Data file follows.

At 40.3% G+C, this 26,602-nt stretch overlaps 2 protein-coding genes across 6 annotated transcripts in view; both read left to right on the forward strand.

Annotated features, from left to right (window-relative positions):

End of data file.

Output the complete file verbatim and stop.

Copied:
At 40.3% G+C, this 26,602-nt stretch overlaps 2 protein-coding genes across 6 annotated transcripts in view; both read left to right on the forward strand.

Annotated features, from left to right (window-relative positions):